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Genomic Analysis of Salmonella enterica Serovar Typhimurium from Wild Passerines in England and Wales.

Accepted version
Peer-reviewed

Type

Article

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Authors

Mather, Alison E 
Lawson, Becki 
de Pinna, Elizabeth 
Wigley, Paul 

Abstract

UNLABELLED: Passerine salmonellosis is a well-recognized disease of birds in the order Passeriformes, which includes common songbirds such as finches and sparrows, caused by infection with Salmonella enterica serovar Typhimurium. Previous research has suggested that some subtypes of S Typhimurium-definitive phage types (DTs) 40, 56 variant, and 160-are host adapted to passerines and that these birds may represent a reservoir of infection for humans and other animals. Here, we have used the whole-genome sequences of 11 isolates from British passerines, five isolates of similar DTs from humans and a domestic cat, and previously published S Typhimurium genomes that include similar DTs from other hosts to investigate the phylogenetic relatedness of passerine salmonellae to other S Typhimurium isolates and investigate possible genetic features of the distinct disease pathogenesis of S Typhimurium in passerines. Our results demonstrate that the 11 passerine isolates and 13 other isolates, including those from nonpasserine hosts, were genetically closely related, with a median pairwise single nucleotide polymorphism (SNP) difference of 130 SNPs. These 24 isolates did not carry antimicrobial resistance genetic determinants or the S Typhimurium virulence plasmid. Although our study does not provide evidence of Salmonella transmission from passerines to other hosts, our results are consistent with the hypothesis that wild birds represent a potential reservoir of these Salmonella subtypes, and thus, sensible personal hygiene precautions should be taken when feeding or handling garden birds. IMPORTANCE: Passerine salmonellosis, caused by certain definitive phage types (DTs) of Salmonella Typhimurium, has been documented as a cause of wild passerine mortality since the 1950s in many countries, often in the vicinity of garden bird feeding stations. To gain better insight into its epidemiology and host-pathogen interactions, we sequenced the genomes of a collection of 11 isolates from wild passerine salmonellosis in England and Wales. Phylogenetic analysis showed these passerine isolates to be closely related to each other and to form a clade that is distinct from other strains of S Typhimurium, which included a multidrug-resistant isolate from invasive nontyphoidal Salmonella disease that shares the same phage type as several of the passerine isolates. Closely related to wild passerine isolates and within the same clade were four S Typhimurium isolates from humans as well as isolates from horses, poultry, cattle, an unspecified wild bird, and a domestic cat and dog with similar DTs and/or multilocus sequence types. This suggests the potential for cross-species transmission, and the genome sequences provide a valuable resource to investigate passerine salmonellosis further.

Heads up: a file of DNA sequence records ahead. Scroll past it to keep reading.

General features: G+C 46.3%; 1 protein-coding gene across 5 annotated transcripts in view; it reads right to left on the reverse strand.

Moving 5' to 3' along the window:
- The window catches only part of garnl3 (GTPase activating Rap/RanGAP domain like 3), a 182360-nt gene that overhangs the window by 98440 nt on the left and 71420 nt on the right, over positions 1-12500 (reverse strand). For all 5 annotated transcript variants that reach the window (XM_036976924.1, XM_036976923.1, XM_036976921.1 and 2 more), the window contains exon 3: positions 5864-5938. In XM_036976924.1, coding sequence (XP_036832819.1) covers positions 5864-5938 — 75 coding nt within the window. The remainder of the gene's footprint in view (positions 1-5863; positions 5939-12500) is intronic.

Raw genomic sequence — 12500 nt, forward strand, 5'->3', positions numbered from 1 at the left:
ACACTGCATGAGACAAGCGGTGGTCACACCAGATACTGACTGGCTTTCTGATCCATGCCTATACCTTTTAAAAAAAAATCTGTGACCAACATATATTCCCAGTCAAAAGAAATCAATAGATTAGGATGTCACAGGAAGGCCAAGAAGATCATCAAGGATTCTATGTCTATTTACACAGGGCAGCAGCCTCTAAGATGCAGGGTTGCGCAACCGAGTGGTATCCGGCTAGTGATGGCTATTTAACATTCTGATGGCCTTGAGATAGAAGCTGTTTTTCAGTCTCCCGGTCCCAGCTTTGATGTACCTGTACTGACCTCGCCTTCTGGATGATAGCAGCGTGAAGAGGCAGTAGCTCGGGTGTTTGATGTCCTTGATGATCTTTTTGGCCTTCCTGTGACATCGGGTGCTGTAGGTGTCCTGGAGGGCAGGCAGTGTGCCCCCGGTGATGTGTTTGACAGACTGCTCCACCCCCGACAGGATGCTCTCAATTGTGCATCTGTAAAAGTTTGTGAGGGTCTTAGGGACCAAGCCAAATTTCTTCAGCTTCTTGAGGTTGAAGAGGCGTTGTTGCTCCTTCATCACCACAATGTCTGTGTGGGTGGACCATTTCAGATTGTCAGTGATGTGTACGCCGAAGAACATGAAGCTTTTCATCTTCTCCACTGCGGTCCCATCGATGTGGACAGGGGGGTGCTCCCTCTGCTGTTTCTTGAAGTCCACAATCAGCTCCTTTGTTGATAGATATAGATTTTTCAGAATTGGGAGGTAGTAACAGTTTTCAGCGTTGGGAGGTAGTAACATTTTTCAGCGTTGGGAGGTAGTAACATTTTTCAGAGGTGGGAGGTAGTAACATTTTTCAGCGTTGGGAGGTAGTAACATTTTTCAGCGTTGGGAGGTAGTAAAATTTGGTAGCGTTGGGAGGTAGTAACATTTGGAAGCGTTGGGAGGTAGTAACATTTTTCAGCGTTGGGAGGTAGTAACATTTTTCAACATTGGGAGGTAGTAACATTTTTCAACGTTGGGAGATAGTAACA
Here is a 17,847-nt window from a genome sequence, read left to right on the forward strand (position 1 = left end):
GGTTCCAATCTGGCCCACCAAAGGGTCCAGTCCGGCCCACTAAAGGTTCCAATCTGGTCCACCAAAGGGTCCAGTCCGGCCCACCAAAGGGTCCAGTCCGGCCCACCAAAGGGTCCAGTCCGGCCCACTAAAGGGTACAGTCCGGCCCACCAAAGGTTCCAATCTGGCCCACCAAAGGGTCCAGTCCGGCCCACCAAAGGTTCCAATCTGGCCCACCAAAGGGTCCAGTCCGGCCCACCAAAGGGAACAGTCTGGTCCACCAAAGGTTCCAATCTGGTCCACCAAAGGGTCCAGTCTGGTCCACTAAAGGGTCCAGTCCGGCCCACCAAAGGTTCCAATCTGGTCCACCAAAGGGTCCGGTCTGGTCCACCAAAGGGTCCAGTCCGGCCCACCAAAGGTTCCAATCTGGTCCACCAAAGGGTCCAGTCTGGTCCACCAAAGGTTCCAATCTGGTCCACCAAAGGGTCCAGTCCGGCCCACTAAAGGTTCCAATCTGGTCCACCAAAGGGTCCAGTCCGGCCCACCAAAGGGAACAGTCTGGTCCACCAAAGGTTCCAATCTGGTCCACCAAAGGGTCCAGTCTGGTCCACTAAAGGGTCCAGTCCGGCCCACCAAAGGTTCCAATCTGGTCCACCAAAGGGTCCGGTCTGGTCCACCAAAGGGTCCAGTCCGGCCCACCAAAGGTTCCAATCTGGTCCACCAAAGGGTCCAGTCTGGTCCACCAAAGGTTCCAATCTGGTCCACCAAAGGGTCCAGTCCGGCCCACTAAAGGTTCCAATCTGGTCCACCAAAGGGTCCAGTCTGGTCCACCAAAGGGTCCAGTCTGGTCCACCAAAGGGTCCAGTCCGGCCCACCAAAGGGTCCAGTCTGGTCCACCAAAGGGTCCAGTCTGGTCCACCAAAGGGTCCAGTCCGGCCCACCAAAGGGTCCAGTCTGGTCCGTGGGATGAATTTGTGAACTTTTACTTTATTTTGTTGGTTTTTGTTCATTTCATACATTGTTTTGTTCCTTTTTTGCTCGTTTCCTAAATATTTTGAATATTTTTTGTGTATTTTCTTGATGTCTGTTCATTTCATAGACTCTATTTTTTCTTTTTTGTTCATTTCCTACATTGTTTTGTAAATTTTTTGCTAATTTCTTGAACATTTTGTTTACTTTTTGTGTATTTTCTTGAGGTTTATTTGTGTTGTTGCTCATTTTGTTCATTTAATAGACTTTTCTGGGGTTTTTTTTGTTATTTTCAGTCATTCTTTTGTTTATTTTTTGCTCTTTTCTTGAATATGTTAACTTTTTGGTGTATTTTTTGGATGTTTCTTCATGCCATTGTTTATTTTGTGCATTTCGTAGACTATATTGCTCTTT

Description

Keywords

Animals, Animals, Wild, Bacteriophage Typing, Bird Diseases, Cats, Disease Reservoirs, Drug Resistance, Bacterial, England, Genome, Bacterial, Genomics, Humans, Multilocus Sequence Typing, Phylogeny, Plasmids, Polymorphism, Single Nucleotide, Salmonella Infections, Salmonella Infections, Animal, Salmonella typhimurium, Serogroup, Serotyping, Sparrows, Virulence, Wales

Journal Title

Appl Environ Microbiol

Conference Name

Journal ISSN

0099-2240
1098-5336

Volume Title

Publisher

American Society for Microbiology
Sponsorship
Biotechnology and Biological Sciences Research Council (BB/M014088/1)
Medical Research Council (G1001787)
Medical Research Council (G1001787/1)
AEM was supported by Wellcome Trust grant 098051 whilst at the Wellcome Trust Sanger Institute, and a Biotechnology and Biological Sciences Research Council grant BB/M014088/1 at the University of Cambridge. GKP and sequencing were supported by a Medical Research Council Partnership Grant (G1001787/1) held by MAH at the Department of Veterinary Medicine, University of Cambridge. The Garden Bird Health initiative received financial support from the British Veterinary Association Animal Welfare Foundation, CJ Wildbird Foods Ltd., Cranswick Pet Products, Defra (through the Animal & Plant Health Agency’s Diseases of Wildlife Scheme), Birdcare Standards Association and the Universities Federation for Animal Welfare. JP, NRT, AJP, and the sequencing were also supported by the Wellcome Trust, grant number 098051. The funders had no role in study design, data collection and interpretation, or the decision to submit the work for publication.